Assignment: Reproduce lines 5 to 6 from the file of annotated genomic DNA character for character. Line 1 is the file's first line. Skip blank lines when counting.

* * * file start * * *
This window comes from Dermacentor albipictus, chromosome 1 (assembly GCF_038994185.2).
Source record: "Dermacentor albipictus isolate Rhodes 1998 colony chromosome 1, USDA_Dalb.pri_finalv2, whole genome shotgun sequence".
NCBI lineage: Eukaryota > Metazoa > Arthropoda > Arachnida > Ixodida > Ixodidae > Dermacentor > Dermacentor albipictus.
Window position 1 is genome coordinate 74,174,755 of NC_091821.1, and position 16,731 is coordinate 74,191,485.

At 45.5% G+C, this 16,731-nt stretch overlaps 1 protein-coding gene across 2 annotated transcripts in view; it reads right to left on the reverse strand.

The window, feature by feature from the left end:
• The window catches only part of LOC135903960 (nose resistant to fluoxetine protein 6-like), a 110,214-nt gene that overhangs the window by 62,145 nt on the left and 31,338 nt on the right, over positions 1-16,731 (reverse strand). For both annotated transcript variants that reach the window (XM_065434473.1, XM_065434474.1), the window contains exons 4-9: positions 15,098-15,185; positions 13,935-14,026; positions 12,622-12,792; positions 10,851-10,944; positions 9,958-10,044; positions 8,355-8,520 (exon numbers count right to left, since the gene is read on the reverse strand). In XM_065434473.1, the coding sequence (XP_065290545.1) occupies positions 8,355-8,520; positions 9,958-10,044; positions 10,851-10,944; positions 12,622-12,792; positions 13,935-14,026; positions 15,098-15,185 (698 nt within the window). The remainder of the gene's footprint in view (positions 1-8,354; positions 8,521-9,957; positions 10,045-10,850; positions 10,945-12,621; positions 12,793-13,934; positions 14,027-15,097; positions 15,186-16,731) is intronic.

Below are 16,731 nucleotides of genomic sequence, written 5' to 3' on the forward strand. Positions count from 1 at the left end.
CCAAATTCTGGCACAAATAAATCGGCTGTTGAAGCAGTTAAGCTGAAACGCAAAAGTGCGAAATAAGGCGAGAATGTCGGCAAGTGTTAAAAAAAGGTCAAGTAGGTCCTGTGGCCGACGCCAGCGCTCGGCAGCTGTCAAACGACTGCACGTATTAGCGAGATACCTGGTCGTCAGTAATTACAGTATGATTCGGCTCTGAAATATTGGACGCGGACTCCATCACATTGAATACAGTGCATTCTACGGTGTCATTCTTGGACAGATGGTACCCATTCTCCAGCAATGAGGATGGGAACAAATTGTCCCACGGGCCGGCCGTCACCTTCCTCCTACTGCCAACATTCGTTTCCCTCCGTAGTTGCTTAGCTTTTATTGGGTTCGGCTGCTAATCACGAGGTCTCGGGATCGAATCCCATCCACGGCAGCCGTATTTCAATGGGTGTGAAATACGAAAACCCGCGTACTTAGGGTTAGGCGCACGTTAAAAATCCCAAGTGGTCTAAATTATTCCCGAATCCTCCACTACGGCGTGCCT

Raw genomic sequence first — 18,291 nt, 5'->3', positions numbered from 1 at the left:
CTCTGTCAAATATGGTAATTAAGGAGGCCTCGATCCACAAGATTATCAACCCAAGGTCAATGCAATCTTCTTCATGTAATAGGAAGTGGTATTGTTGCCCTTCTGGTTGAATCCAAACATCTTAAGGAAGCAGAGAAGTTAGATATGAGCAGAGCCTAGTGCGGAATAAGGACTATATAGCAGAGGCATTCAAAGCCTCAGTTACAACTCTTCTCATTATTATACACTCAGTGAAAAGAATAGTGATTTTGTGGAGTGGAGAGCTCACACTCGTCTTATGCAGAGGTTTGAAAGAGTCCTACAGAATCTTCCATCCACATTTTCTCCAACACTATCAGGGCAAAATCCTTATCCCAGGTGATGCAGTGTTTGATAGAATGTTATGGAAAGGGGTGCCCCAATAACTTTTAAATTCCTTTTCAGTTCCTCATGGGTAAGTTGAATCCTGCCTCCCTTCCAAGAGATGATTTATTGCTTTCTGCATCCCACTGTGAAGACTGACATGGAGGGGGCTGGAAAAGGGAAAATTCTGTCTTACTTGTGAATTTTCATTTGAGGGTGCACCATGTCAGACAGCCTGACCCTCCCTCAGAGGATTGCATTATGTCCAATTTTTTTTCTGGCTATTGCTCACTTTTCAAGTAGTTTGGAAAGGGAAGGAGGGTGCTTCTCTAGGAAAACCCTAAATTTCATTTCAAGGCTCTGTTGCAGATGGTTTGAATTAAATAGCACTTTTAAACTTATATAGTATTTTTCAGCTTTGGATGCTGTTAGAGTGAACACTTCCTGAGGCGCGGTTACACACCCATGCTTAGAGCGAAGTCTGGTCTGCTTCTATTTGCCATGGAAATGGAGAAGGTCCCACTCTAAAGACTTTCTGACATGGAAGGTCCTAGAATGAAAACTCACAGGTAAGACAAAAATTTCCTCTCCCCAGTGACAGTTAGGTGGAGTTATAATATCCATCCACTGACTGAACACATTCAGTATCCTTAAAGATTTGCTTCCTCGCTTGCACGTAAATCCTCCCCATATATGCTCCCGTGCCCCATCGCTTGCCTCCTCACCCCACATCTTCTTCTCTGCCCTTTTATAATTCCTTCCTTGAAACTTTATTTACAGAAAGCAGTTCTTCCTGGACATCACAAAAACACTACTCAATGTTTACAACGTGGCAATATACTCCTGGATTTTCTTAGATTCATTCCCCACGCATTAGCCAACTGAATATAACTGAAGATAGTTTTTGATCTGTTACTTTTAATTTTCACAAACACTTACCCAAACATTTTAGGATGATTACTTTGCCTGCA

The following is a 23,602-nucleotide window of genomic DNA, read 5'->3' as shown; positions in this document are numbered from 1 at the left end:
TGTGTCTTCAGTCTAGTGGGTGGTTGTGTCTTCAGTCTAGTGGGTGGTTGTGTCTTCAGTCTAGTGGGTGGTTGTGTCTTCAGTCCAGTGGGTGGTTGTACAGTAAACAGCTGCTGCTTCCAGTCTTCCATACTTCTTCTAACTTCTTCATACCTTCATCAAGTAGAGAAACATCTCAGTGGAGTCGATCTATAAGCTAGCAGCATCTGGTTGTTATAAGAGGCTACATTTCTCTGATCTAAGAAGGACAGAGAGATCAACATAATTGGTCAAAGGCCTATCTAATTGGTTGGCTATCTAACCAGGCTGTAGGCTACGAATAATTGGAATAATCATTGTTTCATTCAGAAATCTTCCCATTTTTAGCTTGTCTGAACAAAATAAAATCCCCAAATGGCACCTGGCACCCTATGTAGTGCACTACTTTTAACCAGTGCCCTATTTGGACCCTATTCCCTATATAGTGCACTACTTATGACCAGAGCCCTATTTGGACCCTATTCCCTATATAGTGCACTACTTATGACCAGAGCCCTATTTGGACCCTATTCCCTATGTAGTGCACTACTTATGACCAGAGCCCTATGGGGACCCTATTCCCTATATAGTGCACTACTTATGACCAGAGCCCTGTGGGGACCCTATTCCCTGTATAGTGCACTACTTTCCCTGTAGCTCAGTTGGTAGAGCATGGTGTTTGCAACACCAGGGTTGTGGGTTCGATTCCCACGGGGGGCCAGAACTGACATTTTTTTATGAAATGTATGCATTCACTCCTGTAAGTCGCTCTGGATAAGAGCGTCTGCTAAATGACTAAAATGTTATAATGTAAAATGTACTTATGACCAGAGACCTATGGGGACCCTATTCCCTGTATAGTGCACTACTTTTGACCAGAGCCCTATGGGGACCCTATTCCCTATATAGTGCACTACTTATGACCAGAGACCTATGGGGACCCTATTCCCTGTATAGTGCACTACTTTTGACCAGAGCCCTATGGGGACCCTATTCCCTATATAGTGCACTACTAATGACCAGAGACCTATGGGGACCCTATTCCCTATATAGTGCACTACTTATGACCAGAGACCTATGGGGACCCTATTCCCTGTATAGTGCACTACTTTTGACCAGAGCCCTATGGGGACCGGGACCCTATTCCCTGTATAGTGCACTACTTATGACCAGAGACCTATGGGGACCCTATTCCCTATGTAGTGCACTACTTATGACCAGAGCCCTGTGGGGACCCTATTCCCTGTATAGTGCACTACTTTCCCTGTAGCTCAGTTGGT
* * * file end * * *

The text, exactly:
At 45.5% G+C, this 16,731-nt stretch overlaps 1 protein-coding gene across 2 annotated transcripts in view; it reads right to left on the reverse strand.

The window, feature by feature from the left end: